September 24: Eudora Welty's A Sweet Devouring was published on this day in 1969. Originally an essay—one often reprinted, recently in Joyce Carol Oates's edition of Best American Essays of the Century—this book version was a signed, limited edition aimed at collectors. Ordinary Welty fans prize the essay/book as another One Writer's Beginnings, though here we meet the author as a voracious young reader.

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"Sea Fever"

September 23: On this day in 1891, at the age of thirteen, John Masefield began his first sea apprenticeship. Masefield had been orphaned, and his aunt thought that his dreamy, bookish ways might be corrected by English naval discipline. Four years later, Masefield deserted ship in New York, vowing to "be a writer, come what might."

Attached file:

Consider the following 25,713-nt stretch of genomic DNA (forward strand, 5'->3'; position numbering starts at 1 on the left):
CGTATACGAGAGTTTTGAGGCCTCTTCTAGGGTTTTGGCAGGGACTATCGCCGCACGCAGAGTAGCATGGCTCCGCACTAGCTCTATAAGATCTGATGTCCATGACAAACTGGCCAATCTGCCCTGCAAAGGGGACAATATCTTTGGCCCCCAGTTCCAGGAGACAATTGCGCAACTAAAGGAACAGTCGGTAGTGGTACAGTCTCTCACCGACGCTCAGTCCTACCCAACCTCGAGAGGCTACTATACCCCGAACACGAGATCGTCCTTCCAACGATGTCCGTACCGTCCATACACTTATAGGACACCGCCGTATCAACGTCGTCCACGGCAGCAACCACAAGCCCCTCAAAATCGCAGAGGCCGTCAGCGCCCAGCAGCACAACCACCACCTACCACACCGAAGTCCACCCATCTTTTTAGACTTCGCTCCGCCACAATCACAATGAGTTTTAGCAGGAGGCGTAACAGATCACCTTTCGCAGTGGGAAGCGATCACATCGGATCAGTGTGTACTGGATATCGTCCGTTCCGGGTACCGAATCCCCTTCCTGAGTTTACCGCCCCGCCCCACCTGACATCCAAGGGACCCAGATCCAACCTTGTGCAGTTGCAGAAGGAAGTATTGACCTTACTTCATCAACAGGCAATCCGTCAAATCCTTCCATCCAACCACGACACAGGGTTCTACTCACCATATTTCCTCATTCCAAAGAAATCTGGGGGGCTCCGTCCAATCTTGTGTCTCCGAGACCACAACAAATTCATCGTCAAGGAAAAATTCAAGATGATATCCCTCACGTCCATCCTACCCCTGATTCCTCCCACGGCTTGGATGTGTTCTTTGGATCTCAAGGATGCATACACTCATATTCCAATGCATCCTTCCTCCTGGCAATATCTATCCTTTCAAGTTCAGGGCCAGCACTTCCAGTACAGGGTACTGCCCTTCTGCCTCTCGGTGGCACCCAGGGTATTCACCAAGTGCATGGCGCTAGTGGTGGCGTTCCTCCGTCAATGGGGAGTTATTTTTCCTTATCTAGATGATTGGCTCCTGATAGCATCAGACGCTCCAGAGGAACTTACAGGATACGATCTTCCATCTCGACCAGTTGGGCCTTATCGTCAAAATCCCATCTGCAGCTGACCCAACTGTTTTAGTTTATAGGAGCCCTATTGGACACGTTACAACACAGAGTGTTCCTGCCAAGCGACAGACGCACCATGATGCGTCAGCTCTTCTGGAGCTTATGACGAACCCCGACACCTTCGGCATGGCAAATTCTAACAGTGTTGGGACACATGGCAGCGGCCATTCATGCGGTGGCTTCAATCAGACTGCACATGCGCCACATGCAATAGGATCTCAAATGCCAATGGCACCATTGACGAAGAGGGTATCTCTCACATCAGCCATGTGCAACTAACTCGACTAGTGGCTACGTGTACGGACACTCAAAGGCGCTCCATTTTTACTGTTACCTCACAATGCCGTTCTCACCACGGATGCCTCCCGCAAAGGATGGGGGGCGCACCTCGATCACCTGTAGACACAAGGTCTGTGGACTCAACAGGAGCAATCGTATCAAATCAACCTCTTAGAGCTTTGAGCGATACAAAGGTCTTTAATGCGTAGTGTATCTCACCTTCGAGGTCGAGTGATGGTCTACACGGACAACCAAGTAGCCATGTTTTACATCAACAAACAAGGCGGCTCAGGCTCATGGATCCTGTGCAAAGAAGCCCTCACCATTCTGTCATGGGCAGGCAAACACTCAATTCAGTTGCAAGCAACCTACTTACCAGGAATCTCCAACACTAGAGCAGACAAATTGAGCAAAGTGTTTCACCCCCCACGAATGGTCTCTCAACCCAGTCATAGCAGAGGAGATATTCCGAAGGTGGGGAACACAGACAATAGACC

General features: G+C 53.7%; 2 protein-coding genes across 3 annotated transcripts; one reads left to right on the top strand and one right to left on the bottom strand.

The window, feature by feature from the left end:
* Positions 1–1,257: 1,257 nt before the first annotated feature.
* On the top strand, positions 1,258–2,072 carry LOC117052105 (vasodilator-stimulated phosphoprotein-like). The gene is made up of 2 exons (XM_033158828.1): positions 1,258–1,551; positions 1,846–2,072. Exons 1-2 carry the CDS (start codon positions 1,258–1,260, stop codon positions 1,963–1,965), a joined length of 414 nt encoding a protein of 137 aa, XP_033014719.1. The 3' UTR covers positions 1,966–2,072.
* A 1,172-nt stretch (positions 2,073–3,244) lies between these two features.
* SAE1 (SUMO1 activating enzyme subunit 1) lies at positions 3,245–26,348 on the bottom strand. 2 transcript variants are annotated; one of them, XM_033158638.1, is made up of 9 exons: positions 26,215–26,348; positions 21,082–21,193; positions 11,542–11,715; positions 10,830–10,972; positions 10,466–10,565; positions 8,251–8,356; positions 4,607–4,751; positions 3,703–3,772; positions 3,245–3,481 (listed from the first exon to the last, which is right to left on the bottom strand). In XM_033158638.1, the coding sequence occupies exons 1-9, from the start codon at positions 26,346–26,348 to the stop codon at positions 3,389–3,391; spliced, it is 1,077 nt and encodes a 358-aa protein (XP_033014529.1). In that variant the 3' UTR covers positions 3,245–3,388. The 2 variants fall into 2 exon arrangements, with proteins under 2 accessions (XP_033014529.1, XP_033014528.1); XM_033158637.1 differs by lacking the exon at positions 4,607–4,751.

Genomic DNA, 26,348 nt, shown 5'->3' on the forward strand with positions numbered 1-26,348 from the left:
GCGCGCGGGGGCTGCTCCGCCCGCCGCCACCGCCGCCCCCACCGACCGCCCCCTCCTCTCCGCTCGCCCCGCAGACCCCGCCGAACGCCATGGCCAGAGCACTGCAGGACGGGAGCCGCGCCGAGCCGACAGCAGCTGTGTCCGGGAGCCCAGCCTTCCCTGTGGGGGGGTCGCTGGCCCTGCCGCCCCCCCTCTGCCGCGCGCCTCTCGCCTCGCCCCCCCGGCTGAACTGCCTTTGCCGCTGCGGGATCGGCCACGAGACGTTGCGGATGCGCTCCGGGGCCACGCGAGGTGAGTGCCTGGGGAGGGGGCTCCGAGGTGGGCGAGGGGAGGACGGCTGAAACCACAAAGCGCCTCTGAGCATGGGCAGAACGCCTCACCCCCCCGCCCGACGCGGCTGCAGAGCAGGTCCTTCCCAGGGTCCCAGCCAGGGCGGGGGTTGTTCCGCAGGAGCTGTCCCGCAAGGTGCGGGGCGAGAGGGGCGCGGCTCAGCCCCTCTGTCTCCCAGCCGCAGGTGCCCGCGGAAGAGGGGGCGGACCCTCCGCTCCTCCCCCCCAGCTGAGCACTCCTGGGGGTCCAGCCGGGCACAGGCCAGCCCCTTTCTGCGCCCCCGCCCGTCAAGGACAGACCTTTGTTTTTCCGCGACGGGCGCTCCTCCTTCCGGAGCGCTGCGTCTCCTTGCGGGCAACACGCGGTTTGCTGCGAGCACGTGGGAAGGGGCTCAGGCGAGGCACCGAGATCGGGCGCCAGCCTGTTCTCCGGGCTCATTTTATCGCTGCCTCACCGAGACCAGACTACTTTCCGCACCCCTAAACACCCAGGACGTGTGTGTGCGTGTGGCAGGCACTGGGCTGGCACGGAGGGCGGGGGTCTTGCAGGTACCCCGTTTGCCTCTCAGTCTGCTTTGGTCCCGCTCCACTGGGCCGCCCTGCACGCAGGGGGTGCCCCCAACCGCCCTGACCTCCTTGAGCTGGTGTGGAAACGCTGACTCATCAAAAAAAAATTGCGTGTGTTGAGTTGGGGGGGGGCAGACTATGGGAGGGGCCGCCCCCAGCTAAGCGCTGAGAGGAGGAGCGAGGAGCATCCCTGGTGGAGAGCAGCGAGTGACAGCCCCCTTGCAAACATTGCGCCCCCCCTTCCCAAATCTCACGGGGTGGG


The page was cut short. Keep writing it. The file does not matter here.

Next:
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RLS & Modestine

September 22: On this day in 1878, twenty-eight-year-old Robert Louis Stevenson and Modestine began their journey through the hills of southern France. Travels with a Donkey in the Cévennes (1879), apart from becoming a nineteenth-century classic in the off-road genre,  helped to popularize the hiking-camping holiday and the sleeping bag.

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King On Writing

September 21: On this day in 1947 Stephen King was born. As told in On Writing, his 2000 "memoir of the craft," King's childhood was "a kind of curriculum vitae" of the man and his themes—"a fogged-out landscape from which occasional memories appear like isolated trees … the kind that look as if they might like to grab and eat you."